Many women experience some degree of incontinence while working out at least once in their life even if they are unaware of what it actually is. So before we dive into why incontinence happens not just at the gym but in everyday life and how to tips for helping with incontinence at the gym, let’s learn what it is.
What is Incontinence?
Urinary incontinence is a common and fixable condition, affecting as many as 80% of women during their lifetime.
It affects women of all ages from pre-teens to post menopause and is associated with pelvic floor dysfunction. Stress urinary incontinence (SUI) is the accidental leakage of urine while coughing, sneezing, laughing, or during physical exertion.
SUI is often the result of weak pelvic floor muscles (PFM), although in some instances SUI results from altered Intra-abdominal pressures, or the pelvic floor muscles being too tight and inflexible during activity.
The pelvic floor muscles are a group of several muscles that form a hammock to support the pelvic organs (the bladder, uterus, and rectum in women).
The urethra, vagina, and rectum pass through the PFM, and they are responsible for forming closure to prevent leakage of urine or feces. Likewise, they must be flexible enough to open to allow for urination and defecation during toileting.
The pelvic floor muscles may become weak after pregnancy and vaginal birth, or with repetitive straining such as with chronic constipation, heavy lifting, and with impact sports such as gymnastics, basketball, volleyball, running, and skiing.
SUI generally responds well to pelvic floor strengthening through Kegel exercises, also called Kegels.
Why You Pee When Working Out
It is important to recognize that bladder leakage during physical activity is common, but not normal. This issue should be addressed as early as possible, as the long term effects of exercising in a manner that forces urine leakage can be serious and long lasting.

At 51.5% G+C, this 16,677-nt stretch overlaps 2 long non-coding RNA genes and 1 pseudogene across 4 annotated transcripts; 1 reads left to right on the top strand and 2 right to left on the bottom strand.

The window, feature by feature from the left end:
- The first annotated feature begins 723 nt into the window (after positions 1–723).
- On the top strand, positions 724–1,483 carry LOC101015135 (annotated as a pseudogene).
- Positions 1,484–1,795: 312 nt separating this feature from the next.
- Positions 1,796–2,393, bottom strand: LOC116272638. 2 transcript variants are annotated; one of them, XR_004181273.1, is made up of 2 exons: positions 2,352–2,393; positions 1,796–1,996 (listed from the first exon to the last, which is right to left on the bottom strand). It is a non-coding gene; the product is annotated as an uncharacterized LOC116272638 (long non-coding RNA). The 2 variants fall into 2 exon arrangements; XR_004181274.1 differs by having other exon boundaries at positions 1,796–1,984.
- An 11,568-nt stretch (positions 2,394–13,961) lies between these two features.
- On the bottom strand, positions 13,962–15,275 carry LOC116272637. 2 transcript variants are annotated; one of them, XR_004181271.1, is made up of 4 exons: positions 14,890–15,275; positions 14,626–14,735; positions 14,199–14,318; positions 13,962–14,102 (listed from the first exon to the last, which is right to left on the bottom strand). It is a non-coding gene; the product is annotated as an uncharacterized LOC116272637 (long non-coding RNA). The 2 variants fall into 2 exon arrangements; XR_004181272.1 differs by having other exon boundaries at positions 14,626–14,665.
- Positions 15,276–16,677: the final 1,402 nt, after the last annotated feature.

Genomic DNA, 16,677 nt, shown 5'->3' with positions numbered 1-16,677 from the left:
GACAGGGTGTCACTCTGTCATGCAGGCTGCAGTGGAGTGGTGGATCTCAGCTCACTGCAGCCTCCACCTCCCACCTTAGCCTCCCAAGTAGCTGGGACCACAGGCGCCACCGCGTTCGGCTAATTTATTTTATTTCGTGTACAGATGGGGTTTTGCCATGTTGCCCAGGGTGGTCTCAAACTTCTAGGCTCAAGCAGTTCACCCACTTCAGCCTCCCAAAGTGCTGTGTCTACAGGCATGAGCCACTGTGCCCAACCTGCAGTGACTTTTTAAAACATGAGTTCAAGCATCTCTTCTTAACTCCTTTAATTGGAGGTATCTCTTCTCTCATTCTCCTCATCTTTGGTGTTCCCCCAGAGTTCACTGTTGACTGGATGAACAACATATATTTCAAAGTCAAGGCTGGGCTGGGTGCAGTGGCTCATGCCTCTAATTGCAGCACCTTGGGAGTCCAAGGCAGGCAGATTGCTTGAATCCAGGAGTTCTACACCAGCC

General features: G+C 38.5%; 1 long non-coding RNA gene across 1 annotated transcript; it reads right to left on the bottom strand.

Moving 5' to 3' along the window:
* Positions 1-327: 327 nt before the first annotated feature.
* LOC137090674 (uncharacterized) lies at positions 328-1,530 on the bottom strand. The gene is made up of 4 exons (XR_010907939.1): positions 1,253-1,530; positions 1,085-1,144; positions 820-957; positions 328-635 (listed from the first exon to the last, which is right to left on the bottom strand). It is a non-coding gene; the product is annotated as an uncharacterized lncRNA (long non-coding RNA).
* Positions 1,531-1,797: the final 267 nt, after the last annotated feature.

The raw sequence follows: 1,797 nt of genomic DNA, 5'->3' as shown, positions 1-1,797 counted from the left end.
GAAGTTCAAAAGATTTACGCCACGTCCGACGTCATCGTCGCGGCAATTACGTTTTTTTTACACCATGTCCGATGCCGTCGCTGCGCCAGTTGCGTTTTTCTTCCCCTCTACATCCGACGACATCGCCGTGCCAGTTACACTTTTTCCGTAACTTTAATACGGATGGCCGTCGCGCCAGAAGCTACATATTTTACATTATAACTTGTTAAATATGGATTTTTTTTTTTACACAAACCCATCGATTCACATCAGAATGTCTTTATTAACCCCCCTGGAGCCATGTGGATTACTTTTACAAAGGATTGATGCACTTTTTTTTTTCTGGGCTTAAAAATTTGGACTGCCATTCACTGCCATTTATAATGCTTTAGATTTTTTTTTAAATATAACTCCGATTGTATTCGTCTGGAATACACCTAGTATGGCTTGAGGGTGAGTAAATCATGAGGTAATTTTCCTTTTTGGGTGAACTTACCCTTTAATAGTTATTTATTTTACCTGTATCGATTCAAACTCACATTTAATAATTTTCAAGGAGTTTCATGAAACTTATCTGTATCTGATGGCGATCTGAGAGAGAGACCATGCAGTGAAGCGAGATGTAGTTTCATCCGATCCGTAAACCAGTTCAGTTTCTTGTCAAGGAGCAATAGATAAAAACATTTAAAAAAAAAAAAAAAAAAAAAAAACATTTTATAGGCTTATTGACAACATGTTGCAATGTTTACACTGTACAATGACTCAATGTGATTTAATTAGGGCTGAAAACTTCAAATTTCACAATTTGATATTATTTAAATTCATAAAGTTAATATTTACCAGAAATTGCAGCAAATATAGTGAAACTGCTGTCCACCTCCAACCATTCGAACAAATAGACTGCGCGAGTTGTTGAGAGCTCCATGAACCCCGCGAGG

SUI during physical activity is a product of imbalanced forces within the thorax. Specifically, forces in the body above the bladder exceed the strength of the pelvic floor muscles. If the trunk is thought of as a house of our internal organs, the diaphragm forms the ceiling, the pelvic floor forms the floor, and the abdominals and deep back muscles form the walls.
This house contains varying levels of intra-abdominal pressure (IAP). The abdominals are important in maintaining proper intra-abdominal pressure (IAP), posture, and bracing the spine during functional movements.
The abdominal muscles work in symphony with the pelvic floor muscles, diaphragm, and small muscles in the spine to stabilize the trunk, promote effective breathing, and maintain IAP.
If the abdominal muscles are tight, or over-activate during exercise, they can place high levels of pressure over the pelvic floor, resulting in SUI.
The diaphragm and pelvic floor work in a piston-like manner wherein as the diaphragm drops down, drawing breath through the lungs, the pelvic floor also drops slightly. To exhale it is vital that the diaphragm returns to its resting point and the pelvic floor lifts back up. This requires that the muscles maintaining the walls of the trunk are strong and hold form.
Thus, SUI may be due to weakness of the pelvic floor muscles, which can happen as a result of heavy impact on the body, or it can result from bearing down, or holding your breath during physical activity.
This is commonly seen in weight-lifting, gymnasts, runners, or athletes who jump repetitively.
Will Kegels Help SUI?
A Kegel is simply a contraction of the pelvic floor muscles. This contraction was named “Kegel” in the 1950’s after the gynecology doctor that first recognized that contracting and strengthening the pelvic floor muscles was helpful in regaining continence in postpartum women. Since then, the term is often used synonymously with the pelvic floor muscles themselves.
Often they are called the “Kegel muscles”.
There are many ways to perform a kegel exercise to build muscle strength, and many women perform them incorrectly. It is important to recognize that during a Kegel, the pelvic floor muscles must pull up and inward, without activating other muscles groups such as the glutes.
It is important not to bear down, hold your breath, or pull the abdominals muscles inward. The abdominals will contract very slightly during a Kegel, however they should not be pulled in forcefully. A helpful image to use while performing kegels is to imagine that you are shutting off the flow of urine, or attempting to pull a lima bean into the vaginal opening.